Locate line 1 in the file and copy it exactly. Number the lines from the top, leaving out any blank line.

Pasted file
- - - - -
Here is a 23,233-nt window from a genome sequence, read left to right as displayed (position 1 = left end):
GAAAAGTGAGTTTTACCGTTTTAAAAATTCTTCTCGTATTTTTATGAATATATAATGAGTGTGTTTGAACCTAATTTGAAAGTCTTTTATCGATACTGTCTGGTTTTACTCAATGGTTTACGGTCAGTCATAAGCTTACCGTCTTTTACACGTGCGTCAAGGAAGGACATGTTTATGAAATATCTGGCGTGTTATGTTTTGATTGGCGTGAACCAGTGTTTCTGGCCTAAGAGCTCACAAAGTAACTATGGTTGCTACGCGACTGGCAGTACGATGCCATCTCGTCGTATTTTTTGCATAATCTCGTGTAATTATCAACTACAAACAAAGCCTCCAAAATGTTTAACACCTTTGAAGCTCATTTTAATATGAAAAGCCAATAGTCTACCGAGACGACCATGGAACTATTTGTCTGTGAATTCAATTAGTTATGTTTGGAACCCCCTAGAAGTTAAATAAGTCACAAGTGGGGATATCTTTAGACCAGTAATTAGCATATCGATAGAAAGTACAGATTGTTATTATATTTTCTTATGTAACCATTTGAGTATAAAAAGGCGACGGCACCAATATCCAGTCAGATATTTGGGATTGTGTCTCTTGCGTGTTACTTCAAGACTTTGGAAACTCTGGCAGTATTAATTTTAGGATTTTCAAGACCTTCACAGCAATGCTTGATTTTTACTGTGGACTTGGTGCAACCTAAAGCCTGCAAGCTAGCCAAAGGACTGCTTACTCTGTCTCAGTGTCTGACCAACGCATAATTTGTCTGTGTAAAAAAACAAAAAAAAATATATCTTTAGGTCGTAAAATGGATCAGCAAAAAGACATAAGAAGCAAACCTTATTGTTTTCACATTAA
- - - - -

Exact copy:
Here is a 23,233-nt window from a genome sequence, read left to right as displayed (position 1 = left end):